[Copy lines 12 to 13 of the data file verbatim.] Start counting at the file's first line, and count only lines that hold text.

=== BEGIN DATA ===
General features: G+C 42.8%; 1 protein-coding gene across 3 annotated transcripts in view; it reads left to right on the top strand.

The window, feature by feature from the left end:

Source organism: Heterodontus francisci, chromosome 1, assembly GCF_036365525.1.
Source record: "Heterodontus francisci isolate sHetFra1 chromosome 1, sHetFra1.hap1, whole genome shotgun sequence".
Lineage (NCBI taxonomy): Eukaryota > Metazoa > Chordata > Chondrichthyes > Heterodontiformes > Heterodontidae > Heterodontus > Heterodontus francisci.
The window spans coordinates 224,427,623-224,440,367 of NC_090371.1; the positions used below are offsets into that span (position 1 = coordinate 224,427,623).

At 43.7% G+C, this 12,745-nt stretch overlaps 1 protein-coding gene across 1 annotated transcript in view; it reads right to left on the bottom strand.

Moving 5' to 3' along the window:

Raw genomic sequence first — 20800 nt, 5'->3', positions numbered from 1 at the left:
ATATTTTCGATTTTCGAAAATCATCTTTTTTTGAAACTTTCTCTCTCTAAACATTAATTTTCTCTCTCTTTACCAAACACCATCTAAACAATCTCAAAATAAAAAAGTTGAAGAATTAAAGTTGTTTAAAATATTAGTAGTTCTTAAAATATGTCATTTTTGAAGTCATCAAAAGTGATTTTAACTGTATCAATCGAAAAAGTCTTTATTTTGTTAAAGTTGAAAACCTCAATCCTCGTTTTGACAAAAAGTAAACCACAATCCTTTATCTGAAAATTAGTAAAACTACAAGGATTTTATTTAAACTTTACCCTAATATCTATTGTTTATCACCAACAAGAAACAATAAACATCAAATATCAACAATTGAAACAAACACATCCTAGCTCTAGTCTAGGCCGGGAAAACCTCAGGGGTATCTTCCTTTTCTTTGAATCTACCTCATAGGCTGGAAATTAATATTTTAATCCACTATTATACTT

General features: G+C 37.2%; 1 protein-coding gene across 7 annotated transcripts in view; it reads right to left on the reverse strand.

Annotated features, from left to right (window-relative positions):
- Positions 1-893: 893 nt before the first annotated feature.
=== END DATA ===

Annotated features, from left to right (window-relative positions):
- Positions 1-893: 893 nt before the first annotated feature.